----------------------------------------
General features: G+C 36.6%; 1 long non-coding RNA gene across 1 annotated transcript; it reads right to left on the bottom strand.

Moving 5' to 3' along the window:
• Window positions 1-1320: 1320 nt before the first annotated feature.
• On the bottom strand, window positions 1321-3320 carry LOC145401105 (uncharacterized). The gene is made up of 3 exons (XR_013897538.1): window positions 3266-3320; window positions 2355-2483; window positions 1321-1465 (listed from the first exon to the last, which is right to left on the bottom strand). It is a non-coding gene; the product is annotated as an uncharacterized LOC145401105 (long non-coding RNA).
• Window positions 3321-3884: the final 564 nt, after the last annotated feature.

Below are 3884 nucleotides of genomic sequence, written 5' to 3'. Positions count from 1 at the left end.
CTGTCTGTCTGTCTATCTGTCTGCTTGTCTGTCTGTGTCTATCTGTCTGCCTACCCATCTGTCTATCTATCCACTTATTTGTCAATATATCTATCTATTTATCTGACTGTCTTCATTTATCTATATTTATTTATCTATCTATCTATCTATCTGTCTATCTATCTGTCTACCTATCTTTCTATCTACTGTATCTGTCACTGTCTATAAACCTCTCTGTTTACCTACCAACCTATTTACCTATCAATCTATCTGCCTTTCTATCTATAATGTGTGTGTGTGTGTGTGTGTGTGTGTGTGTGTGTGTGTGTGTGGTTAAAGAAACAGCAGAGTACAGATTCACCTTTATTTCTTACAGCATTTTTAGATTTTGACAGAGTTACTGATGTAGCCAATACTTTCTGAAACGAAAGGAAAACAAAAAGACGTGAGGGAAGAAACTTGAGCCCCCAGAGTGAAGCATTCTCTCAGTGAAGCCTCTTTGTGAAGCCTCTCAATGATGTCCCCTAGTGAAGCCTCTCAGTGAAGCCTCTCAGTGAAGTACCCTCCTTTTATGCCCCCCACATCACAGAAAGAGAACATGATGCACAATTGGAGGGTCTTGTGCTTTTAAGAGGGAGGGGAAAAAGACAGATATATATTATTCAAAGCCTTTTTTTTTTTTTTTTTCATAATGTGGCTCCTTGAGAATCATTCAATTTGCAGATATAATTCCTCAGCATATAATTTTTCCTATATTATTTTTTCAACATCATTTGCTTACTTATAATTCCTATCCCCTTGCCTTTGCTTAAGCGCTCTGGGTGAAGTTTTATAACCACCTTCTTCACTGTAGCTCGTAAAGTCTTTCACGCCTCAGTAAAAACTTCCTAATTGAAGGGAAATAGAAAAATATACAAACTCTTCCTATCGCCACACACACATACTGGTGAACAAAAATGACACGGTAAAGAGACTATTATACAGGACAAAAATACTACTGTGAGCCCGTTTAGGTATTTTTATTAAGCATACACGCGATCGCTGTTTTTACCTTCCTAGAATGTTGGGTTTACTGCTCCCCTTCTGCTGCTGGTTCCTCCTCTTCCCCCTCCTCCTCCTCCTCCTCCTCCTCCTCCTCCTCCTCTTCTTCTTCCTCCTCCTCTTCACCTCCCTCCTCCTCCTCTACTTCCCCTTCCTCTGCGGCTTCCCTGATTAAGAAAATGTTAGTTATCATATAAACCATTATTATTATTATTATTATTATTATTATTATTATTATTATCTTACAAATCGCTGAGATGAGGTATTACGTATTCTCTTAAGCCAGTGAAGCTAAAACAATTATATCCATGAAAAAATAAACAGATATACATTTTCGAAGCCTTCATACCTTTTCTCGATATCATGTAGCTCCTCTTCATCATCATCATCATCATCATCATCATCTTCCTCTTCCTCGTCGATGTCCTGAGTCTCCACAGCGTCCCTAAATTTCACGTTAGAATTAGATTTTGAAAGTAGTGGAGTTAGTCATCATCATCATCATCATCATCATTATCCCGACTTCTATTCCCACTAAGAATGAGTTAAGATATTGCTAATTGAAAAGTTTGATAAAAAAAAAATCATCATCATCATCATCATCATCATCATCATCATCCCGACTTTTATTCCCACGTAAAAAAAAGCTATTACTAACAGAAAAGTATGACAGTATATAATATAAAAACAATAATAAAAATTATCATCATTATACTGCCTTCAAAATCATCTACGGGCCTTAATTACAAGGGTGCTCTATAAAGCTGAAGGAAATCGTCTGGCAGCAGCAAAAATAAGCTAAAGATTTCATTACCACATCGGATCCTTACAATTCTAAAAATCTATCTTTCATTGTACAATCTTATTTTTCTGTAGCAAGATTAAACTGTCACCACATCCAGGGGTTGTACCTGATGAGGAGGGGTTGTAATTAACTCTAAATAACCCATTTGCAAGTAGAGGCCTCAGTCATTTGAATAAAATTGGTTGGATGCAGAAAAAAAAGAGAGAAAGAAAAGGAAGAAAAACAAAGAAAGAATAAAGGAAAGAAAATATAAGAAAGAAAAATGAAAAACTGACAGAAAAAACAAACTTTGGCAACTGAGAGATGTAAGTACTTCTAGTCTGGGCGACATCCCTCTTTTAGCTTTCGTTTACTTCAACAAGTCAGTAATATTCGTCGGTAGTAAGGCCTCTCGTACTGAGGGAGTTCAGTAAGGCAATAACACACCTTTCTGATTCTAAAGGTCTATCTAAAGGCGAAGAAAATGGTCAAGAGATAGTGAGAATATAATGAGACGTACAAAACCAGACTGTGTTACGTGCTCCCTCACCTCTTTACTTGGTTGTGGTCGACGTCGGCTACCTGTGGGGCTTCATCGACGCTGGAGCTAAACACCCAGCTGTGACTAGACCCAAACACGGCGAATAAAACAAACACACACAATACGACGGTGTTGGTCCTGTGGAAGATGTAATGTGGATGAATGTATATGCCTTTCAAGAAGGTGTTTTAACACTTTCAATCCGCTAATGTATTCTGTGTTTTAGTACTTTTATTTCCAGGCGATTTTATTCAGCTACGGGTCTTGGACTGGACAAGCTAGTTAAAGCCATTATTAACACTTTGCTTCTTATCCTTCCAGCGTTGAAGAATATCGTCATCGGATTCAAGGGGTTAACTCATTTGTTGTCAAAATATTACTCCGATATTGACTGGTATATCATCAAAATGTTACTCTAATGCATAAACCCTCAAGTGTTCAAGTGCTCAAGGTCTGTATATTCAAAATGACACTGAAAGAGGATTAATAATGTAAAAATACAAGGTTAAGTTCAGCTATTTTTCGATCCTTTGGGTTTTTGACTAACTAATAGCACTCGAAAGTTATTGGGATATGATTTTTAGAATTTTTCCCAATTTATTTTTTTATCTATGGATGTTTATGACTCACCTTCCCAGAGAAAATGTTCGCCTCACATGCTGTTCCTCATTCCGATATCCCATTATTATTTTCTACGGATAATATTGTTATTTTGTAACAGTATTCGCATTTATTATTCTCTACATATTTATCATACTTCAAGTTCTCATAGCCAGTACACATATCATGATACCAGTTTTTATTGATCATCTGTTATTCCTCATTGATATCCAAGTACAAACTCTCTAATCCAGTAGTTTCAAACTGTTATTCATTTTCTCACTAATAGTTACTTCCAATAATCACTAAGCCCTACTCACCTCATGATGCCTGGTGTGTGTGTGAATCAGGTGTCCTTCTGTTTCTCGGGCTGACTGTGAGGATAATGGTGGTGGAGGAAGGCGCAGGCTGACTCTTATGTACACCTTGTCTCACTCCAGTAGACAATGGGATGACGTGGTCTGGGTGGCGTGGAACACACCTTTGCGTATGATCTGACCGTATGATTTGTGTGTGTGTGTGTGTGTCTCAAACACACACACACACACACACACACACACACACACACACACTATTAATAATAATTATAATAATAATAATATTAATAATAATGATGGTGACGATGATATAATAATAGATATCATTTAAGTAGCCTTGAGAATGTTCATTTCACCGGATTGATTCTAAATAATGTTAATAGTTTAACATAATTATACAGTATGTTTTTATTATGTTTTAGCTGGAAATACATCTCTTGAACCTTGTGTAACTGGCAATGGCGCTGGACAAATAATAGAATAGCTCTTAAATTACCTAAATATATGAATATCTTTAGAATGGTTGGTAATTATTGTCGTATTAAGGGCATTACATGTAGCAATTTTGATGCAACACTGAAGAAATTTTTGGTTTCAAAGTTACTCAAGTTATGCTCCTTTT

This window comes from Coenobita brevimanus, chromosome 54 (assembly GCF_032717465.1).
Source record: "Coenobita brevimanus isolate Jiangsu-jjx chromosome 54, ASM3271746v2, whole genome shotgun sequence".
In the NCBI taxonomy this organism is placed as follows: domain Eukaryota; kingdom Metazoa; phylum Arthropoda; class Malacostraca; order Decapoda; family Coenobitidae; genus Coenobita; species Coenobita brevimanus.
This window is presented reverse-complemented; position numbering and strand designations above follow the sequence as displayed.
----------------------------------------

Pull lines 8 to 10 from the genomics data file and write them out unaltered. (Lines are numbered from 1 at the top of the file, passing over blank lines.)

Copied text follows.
This window comes from Coenobita brevimanus, chromosome 54 (assembly GCF_032717465.1).
Source record: "Coenobita brevimanus isolate Jiangsu-jjx chromosome 54, ASM3271746v2, whole genome shotgun sequence".
In the NCBI taxonomy this organism is placed as follows: domain Eukaryota; kingdom Metazoa; phylum Arthropoda; class Malacostraca; order Decapoda; family Coenobitidae; genus Coenobita; species Coenobita brevimanus.